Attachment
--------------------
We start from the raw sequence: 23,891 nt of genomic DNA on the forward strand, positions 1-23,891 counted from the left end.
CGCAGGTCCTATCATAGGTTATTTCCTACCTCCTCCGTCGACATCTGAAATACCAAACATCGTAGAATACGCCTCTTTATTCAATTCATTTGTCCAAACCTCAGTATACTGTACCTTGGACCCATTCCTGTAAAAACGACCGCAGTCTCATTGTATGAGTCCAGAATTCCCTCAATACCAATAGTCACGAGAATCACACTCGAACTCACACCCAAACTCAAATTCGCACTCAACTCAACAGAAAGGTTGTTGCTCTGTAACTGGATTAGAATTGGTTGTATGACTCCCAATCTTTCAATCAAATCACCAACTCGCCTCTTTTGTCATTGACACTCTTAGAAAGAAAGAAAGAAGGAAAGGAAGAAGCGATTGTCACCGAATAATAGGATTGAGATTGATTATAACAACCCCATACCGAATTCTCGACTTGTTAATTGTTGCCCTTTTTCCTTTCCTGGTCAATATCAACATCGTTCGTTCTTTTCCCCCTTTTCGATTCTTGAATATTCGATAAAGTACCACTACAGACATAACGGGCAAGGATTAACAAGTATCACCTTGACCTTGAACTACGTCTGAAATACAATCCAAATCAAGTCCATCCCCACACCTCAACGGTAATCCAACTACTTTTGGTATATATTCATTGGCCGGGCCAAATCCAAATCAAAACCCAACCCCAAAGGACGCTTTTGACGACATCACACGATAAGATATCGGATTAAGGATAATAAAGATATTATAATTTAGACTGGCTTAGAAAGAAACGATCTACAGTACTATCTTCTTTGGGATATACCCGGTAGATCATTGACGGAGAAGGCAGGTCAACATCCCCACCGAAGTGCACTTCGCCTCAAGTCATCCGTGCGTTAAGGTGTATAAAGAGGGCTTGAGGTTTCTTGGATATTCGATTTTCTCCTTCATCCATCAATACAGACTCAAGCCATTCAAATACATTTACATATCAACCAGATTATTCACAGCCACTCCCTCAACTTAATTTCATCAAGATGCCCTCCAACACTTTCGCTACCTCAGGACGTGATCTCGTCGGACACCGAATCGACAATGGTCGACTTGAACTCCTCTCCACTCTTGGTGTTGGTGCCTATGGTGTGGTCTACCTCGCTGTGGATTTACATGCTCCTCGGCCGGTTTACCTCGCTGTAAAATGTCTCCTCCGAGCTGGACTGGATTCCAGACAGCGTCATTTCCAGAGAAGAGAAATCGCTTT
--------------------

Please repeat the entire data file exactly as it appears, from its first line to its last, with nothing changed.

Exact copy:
We start from the raw sequence: 23,891 nt of genomic DNA on the forward strand, positions 1-23,891 counted from the left end.
CGCAGGTCCTATCATAGGTTATTTCCTACCTCCTCCGTCGACATCTGAAATACCAAACATCGTAGAATACGCCTCTTTATTCAATTCATTTGTCCAAACCTCAGTATACTGTACCTTGGACCCATTCCTGTAAAAACGACCGCAGTCTCATTGTATGAGTCCAGAATTCCCTCAATACCAATAGTCACGAGAATCACACTCGAACTCACACCCAAACTCAAATTCGCACTCAACTCAACAGAAAGGTTGTTGCTCTGTAACTGGATTAGAATTGGTTGTATGACTCCCAATCTTTCAATCAAATCACCAACTCGCCTCTTTTGTCATTGACACTCTTAGAAAGAAAGAAAGAAGGAAAGGAAGAAGCGATTGTCACCGAATAATAGGATTGAGATTGATTATAACAACCCCATACCGAATTCTCGACTTGTTAATTGTTGCCCTTTTTCCTTTCCTGGTCAATATCAACATCGTTCGTTCTTTTCCCCCTTTTCGATTCTTGAATATTCGATAAAGTACCACTACAGACATAACGGGCAAGGATTAACAAGTATCACCTTGACCTTGAACTACGTCTGAAATACAATCCAAATCAAGTCCATCCCCACACCTCAACGGTAATCCAACTACTTTTGGTATATATTCATTGGCCGGGCCAAATCCAAATCAAAACCCAACCCCAAAGGACGCTTTTGACGACATCACACGATAAGATATCGGATTAAGGATAATAAAGATATTATAATTTAGACTGGCTTAGAAAGAAACGATCTACAGTACTATCTTCTTTGGGATATACCCGGTAGATCATTGACGGAGAAGGCAGGTCAACATCCCCACCGAAGTGCACTTCGCCTCAAGTCATCCGTGCGTTAAGGTGTATAAAGAGGGCTTGAGGTTTCTTGGATATTCGATTTTCTCCTTCATCCATCAATACAGACTCAAGCCATTCAAATACATTTACATATCAACCAGATTATTCACAGCCACTCCCTCAACTTAATTTCATCAAGATGCCCTCCAACACTTTCGCTACCTCAGGACGTGATCTCGTCGGACACCGAATCGACAATGGTCGACTTGAACTCCTCTCCACTCTTGGTGTTGGTGCCTATGGTGTGGTCTACCTCGCTGTGGATTTACATGCTCCTCGGCCGGTTTACCTCGCTGTAAAATGTCTCCTCCGAGCTGGACTGGATTCCAGACAGCGTCATTTCCAGAGAAGAGAAATCGCTTT